these forces of cohesion begin to act. On the other hand you can start
from one piece and split it. Then you have first to break chemical bonds
and next to overcome van der Waals forces of classical type and if you separate
the two pieces even further there remains a curious little tail. The
Casimir force is the last but also the most elegant trace of cohesion
(H. B. G. Casimir, "Some Remarks on the HIstory of the So Called Casimir
Effect" in "The Casimir Effect 50 Years Later", edited by Michael
Bordag, World Scientific(1999).
Casimir's comments suggest one of the seemingly paradoxical observations
about vacuum energy phenomena: although the vacuum energy density is predicted
to be nearly infinite, all the effects that have been observed are quite small.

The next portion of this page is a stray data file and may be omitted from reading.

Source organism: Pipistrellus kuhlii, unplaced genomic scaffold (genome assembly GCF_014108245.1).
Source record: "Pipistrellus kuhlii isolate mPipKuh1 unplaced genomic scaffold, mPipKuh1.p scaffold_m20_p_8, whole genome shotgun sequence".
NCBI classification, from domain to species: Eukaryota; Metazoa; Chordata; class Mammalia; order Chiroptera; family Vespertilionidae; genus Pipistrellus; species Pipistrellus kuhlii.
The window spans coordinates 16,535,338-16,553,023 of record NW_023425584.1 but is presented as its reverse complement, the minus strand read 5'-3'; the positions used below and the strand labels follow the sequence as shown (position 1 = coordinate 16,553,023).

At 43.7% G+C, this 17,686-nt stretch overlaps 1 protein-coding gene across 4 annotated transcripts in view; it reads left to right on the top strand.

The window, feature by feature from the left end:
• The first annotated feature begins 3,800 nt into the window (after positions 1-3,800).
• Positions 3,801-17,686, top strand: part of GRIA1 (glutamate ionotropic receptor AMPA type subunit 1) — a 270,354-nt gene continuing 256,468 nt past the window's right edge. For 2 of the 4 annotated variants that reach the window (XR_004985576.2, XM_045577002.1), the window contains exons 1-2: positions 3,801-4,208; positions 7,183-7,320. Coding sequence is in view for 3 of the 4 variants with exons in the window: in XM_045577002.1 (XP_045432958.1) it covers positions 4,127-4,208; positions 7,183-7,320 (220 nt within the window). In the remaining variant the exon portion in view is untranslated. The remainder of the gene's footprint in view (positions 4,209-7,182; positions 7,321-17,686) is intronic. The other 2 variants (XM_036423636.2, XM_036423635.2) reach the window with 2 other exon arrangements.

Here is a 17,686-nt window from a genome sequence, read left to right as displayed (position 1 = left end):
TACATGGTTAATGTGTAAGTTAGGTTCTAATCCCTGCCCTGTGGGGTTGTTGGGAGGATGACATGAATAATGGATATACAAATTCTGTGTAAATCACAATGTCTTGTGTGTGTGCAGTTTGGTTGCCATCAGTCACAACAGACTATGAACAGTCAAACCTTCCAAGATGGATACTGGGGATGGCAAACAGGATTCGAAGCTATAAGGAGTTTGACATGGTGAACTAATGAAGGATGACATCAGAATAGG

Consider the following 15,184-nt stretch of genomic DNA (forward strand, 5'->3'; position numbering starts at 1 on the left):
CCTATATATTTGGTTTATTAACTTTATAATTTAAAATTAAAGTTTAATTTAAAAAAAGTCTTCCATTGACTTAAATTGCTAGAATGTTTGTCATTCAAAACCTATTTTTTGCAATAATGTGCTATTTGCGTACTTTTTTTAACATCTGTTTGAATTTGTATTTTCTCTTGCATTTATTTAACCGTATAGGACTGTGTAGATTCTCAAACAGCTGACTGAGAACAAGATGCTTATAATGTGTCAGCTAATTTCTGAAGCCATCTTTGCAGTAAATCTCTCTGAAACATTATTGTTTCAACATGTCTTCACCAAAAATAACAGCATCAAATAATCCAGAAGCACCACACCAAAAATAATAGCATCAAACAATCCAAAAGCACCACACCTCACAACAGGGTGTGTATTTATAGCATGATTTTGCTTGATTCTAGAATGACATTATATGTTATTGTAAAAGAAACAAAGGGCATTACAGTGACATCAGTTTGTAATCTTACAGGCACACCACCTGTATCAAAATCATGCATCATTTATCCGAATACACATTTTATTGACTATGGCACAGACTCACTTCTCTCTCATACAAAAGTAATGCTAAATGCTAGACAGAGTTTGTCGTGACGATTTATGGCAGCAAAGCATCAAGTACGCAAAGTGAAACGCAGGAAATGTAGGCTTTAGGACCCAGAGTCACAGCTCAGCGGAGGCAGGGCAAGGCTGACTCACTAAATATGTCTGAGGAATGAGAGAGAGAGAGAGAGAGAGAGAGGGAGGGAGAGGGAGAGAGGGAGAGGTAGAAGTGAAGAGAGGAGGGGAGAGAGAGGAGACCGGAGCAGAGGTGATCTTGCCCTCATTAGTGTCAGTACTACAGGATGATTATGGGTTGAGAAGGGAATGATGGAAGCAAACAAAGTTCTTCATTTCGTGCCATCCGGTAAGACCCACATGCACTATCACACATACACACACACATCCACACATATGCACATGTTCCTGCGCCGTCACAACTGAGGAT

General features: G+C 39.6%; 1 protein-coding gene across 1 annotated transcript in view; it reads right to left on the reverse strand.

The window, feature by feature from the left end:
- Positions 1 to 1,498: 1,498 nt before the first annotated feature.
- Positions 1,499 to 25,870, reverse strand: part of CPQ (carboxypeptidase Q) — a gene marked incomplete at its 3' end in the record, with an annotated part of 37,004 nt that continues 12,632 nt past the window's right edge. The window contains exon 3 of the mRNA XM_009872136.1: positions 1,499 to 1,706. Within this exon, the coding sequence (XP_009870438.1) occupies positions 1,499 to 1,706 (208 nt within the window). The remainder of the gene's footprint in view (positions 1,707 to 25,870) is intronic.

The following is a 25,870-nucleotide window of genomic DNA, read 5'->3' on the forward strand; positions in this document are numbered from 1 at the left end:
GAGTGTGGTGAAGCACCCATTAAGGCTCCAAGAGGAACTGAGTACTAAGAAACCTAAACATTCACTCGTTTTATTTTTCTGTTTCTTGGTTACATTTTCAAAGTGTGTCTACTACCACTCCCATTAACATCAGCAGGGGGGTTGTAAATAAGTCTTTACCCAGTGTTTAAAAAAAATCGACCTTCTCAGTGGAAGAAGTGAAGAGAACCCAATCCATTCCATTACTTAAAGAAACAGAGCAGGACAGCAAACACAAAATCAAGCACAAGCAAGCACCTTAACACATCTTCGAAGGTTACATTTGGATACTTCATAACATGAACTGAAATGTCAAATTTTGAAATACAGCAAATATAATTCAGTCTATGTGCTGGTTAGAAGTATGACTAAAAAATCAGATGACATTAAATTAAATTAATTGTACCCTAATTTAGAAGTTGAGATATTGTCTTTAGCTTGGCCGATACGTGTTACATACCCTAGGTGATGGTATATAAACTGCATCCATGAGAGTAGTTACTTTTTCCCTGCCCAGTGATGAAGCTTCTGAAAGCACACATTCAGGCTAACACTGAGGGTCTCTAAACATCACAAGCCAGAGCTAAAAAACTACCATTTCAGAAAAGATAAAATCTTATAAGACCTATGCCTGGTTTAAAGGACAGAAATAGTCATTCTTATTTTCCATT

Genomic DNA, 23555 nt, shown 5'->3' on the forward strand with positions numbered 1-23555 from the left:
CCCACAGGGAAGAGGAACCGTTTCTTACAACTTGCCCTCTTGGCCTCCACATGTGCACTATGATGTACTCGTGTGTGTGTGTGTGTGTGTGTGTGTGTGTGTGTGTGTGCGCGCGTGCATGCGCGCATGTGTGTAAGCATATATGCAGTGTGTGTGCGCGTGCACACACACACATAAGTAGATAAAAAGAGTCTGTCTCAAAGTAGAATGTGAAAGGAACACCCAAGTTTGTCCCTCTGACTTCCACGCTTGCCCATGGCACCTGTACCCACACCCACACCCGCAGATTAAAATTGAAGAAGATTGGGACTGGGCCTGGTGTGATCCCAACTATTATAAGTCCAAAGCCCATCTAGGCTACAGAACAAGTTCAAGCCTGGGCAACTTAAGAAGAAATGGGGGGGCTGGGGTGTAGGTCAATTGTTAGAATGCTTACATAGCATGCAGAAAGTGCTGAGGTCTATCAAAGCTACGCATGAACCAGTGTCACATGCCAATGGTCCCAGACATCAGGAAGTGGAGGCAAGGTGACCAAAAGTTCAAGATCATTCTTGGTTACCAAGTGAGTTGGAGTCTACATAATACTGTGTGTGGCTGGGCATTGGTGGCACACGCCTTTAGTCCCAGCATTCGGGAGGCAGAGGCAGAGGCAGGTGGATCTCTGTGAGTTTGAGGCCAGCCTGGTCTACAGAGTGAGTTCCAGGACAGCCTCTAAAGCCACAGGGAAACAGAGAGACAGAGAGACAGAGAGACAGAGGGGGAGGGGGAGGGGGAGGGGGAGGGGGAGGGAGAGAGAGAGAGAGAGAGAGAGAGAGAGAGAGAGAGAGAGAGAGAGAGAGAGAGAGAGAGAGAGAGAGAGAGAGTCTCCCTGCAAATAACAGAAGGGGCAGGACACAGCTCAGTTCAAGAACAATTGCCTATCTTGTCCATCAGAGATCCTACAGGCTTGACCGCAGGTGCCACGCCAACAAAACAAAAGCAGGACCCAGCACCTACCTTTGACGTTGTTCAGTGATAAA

Indeed 50 years elapsed between Casimir's original prediction of the vacuum
force between two parallel metal plates and its' careful measurement by Lamoroux
Can we make use of the energy in the vacuum?? A few comments on
The gravitational field is a conservative field. This means that the amount of
gravitational potential energy stored in a mass at the top of a hill only
depends on how high the hill is, not on how the mass got there. In this
conservative field, the potential energy depends only on the height. How does
one use gravitational energy in a machine?? One example is a waterfall. Here the
potential energy of the water is converted into kinetic energy as it falls, and
the kinetic energy is used to drive a turbine. In a conservative field energy is
conserved. What does this mean?? If you first raised the water to the top of the
falls, and then let it fall down to operate your turbine, the amount of energy
you got out (in the ideal case of 100% efficiency) would equal the energy you
The electromagnetic field is a conservative field also, with its rules. All
the devices we make are constrained to follow these rules. The vacuum energy